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Why Collaborative Teammates Sometimes Speak for Each Other

Tuesday, February 21, 2017 - 12:00
Collaborative Teams Speak for Each Other

“The way to get good ideas is to get lots of ideas and throw away the bad ones.”
- Linus Pauling, Chemist, 2-time Nobel Prize winner

His brilliance aside, Pauling’s quote leaves some unanswered questions for those of us pursuing “elegant collaboration” – i.e., interacting in the best possible manner with the least waste to accomplish an intended purpose and/or produce an exact result. For example: How do we determine which ideas are good and which are bad?

Of course, Pauling never should have answered that question for us. As providers of conferencing and collaboration services and solutions, we believe every team of colleagues should find this answer by working together.

But we can address at least one question Pauling didn’t cover: When?

The answer is: After those ideas are expressed to the team in an open, constructive collaborative environment.

Which isn’t as easy as it may seem because of the final issue highlighted in consultant Matthew E. May's latest book Winning the Brain Game: Fixing the 7 Fatal Flaws of Thinking: Self-Censoring.

Self-Censoring in Meetings Suppresses Productivity

As regular readers know, in a series of posts we’ve been exploring how each of the thinking flaws identified in May’s work translate into what we see as obstacles to efficient and effective collaboration. In our second installment, we summarized Self-Censoring this way:

“When one or more members of a business team rejects, denies, stifles, squelches, strikes, silences and otherwise withholds their own ideas from discussion or consideration without first consulting other team members.”

In the context of collaboration, we explained that Self-Censoring can lead to Self-Muting:

“When one or more participants in a meeting rejects, denies, stifles, squelches, strikes, silences and otherwise withholds their own ideas from discussion or consideration when given the opportunity within the agenda to share with other participants.”

But why would capable colleagues keep ideas to themselves? Is it a self-confidence thing?

No. As usual with obstacles to collaboration rooted in thinking flaws, the issue is neurological. As May describes in Brain Game, the “mental mechanisms by which we learn from our mistakes can and will automatically censor our present and future desire to explore and create.” In the context of meetings, our brains anticipate the potential embarrassment of offering a “bad” idea and predispose us to avoid this risk by keeping our mouths shut.

So, Self-Muting is an unconscious, internal process occurring on an individual level, which means transformative thinkers determined to innovate and grow their organizations, businesses and themselves overcome this obstacle by working together.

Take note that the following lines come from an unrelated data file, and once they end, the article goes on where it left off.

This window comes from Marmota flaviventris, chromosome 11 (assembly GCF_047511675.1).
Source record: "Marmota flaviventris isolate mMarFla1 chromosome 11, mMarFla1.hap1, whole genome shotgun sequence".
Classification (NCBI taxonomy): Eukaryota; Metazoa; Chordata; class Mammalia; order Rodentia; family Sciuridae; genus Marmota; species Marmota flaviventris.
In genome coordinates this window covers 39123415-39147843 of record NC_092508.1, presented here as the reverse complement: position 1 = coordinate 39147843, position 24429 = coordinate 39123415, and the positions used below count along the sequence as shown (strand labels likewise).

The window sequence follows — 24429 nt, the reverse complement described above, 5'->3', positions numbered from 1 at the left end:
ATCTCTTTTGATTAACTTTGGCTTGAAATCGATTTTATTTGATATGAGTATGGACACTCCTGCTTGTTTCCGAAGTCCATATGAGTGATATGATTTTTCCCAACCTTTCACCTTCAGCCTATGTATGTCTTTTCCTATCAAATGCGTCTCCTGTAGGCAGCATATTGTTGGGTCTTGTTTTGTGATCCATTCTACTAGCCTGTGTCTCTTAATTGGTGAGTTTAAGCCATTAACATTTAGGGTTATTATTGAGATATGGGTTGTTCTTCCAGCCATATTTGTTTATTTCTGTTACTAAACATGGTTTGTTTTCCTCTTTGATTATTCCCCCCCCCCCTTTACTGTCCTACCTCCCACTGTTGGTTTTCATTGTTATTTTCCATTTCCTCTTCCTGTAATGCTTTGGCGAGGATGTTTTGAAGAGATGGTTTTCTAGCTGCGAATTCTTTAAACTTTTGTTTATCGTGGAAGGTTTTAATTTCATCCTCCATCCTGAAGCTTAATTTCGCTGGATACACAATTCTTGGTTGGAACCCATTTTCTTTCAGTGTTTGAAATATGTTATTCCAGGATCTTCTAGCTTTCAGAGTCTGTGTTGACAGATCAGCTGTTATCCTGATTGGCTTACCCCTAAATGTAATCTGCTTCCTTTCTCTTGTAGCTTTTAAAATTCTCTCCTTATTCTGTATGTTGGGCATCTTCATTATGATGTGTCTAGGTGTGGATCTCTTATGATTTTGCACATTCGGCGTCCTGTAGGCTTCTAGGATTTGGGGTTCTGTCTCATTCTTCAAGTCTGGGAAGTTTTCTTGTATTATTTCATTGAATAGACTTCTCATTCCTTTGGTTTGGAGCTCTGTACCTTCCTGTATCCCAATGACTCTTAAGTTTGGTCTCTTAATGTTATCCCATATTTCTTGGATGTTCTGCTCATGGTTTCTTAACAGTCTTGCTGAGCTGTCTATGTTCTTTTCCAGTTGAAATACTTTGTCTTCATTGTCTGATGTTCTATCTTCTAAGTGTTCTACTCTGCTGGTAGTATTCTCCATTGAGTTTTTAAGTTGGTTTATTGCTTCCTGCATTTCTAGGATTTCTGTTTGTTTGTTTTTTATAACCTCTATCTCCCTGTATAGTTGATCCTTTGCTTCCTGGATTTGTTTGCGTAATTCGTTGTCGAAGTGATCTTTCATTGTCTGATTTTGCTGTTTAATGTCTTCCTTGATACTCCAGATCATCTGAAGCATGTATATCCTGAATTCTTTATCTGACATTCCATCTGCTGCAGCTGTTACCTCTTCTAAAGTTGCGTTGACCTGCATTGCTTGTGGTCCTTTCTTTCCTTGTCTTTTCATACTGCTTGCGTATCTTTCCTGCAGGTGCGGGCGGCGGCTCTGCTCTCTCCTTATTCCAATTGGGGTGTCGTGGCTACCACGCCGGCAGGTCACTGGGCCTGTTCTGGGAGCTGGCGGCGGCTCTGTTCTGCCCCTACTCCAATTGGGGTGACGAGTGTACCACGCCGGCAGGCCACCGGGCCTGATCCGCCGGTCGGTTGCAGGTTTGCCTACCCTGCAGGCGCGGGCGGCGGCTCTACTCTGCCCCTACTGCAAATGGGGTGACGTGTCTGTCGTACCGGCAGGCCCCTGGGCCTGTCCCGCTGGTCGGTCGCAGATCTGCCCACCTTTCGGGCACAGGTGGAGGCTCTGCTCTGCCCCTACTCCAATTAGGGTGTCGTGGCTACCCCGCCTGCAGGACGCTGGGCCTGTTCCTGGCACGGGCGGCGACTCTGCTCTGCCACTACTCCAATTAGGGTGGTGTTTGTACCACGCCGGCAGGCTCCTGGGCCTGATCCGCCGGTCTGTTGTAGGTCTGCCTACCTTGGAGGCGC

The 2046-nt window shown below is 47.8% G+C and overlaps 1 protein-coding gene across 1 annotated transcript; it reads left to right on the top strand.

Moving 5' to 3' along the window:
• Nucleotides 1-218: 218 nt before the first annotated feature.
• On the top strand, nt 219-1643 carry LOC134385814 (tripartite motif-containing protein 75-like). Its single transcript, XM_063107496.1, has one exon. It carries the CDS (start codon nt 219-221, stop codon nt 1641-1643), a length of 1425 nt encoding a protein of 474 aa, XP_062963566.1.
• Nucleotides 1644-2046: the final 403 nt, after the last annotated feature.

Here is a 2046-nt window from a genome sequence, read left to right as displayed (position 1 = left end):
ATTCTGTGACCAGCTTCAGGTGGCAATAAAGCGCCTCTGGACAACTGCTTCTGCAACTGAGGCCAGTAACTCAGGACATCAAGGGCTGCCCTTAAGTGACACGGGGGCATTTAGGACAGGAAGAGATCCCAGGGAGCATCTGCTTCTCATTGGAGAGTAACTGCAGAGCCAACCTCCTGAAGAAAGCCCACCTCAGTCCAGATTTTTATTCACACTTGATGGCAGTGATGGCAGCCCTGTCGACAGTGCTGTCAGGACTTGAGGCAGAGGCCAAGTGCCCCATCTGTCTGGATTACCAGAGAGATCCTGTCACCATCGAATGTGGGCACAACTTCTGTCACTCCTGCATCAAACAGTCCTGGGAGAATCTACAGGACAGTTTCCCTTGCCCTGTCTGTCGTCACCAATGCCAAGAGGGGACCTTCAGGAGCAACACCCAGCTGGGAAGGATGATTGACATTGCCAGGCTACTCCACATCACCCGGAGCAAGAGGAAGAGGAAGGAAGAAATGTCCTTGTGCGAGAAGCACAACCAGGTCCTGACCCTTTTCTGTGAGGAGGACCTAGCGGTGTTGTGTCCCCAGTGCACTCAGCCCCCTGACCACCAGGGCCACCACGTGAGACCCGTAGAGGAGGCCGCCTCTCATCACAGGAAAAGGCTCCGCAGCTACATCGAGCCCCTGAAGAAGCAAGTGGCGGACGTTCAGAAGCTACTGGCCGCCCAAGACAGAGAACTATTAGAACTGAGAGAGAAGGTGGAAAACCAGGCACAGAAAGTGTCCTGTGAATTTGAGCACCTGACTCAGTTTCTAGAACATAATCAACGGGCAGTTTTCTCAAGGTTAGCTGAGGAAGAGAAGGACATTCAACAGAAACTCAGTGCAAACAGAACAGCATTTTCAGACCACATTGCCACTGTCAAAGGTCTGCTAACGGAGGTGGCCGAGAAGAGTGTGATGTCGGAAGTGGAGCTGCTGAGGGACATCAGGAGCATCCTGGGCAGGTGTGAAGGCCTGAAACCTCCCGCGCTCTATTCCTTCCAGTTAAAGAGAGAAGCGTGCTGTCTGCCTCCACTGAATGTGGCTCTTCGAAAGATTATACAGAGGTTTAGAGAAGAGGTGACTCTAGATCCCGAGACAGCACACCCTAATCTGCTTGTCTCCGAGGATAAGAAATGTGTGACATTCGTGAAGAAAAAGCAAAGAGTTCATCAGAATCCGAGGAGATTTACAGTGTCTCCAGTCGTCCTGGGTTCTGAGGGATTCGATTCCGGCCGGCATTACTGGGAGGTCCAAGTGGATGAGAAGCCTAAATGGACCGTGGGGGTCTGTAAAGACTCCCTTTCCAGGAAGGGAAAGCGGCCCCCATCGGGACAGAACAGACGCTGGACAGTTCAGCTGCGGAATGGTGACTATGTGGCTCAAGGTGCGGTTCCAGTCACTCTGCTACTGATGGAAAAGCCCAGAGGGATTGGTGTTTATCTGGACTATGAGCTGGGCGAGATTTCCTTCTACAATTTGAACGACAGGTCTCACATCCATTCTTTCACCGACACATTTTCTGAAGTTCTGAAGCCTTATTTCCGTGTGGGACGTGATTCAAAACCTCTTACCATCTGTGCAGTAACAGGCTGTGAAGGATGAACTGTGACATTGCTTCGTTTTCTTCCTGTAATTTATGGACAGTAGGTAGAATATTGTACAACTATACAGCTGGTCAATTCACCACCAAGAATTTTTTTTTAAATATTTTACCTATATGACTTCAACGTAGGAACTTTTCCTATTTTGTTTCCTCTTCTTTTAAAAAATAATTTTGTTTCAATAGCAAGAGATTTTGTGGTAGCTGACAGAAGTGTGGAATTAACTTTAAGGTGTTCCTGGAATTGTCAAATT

How to Fix Self-Muting with Collaboration: Buddystorming

In our last Brain Game post, we advocated defeating the “Not Invented Here” (NIH) syndrome – i.e., the tendency of teams to resist or dismiss ideas from outside the group – with a technique we dubbed “terrainstorming.” Instead of individual participants in brainstorming sessions looking inside their own heads for ideas, they are required to find at least a portion of their ideas outside the boundaries of the organization – e.g., the surrounding “terrain” of the industry or relevant markets.

In a similar fashion, buddystorming redirects the process of brainstorming and complements methods like terrainstorming. Instead of teammates communicating their ideas – wherever those ideas originated – themselves, each is assigned a “buddy” whose job is to present their colleague’s thoughts and vice versa. Making these assignments anonymous isn’t required but may produce the best results.
This fix is based on a concept from psychology called “Self-Distancing,” which helps people cope with problems by separating the challenges they face from their sense of identity. In buddystorming, the person offering the ideas, even advocating for the ideas, doesn’t have a close feeling of ownership, which should not only short-circuit Self-Muting, but the pangs of NIH, too.

May closes Brain Game with the chapter about fixing Self-Censoring. So, we’ll conclude our series inspired by his work with this post about overcoming Self-Muting. And we’ll leave you with our mantra for ensuring elegant collaboration through any mode of business communication -- voice, visual, virtual or some mix of all three: Always think before you meet.

This post is part of our Brain Game series exploring insights into neuroscience and how our brains effect our collaboration at work.

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